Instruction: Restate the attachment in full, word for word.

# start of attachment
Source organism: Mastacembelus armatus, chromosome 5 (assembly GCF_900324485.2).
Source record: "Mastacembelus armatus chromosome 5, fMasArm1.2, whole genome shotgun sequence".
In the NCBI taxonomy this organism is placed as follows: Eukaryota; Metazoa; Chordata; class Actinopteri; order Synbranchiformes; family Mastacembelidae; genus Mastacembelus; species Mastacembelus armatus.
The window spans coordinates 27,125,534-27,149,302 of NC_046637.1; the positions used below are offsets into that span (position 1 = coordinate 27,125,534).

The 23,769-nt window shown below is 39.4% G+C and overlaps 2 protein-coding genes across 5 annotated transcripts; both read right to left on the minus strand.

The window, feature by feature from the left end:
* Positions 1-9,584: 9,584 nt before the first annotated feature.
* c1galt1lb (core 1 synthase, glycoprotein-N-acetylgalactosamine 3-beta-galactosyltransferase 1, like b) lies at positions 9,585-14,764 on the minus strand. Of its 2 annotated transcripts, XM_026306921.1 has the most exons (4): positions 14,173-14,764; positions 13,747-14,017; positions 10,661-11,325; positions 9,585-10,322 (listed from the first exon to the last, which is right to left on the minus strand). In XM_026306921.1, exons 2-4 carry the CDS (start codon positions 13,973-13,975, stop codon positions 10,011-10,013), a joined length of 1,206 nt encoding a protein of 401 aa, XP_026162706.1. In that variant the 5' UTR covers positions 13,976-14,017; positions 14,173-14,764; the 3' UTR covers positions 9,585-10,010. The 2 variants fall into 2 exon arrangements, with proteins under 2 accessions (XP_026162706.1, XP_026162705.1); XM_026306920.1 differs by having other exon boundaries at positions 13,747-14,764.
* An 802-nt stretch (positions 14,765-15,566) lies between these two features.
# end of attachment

Source organism: Mastacembelus armatus, chromosome 5 (assembly GCF_900324485.2).
Source record: "Mastacembelus armatus chromosome 5, fMasArm1.2, whole genome shotgun sequence".
In the NCBI taxonomy this organism is placed as follows: Eukaryota; Metazoa; Chordata; class Actinopteri; order Synbranchiformes; family Mastacembelidae; genus Mastacembelus; species Mastacembelus armatus.
The window spans coordinates 27,125,534-27,149,302 of NC_046637.1; the positions used below are offsets into that span (position 1 = coordinate 27,125,534).

The 23,769-nt window shown below is 39.4% G+C and overlaps 2 protein-coding genes across 5 annotated transcripts; both read right to left on the minus strand.

The window, feature by feature from the left end:
* Positions 1-9,584: 9,584 nt before the first annotated feature.
* c1galt1lb (core 1 synthase, glycoprotein-N-acetylgalactosamine 3-beta-galactosyltransferase 1, like b) lies at positions 9,585-14,764 on the minus strand. Of its 2 annotated transcripts, XM_026306921.1 has the most exons (4): positions 14,173-14,764; positions 13,747-14,017; positions 10,661-11,325; positions 9,585-10,322 (listed from the first exon to the last, which is right to left on the minus strand). In XM_026306921.1, exons 2-4 carry the CDS (start codon positions 13,973-13,975, stop codon positions 10,011-10,013), a joined length of 1,206 nt encoding a protein of 401 aa, XP_026162706.1. In that variant the 5' UTR covers positions 13,976-14,017; positions 14,173-14,764; the 3' UTR covers positions 9,585-10,010. The 2 variants fall into 2 exon arrangements, with proteins under 2 accessions (XP_026162706.1, XP_026162705.1); XM_026306920.1 differs by having other exon boundaries at positions 13,747-14,764.
* An 802-nt stretch (positions 14,765-15,566) lies between these two features.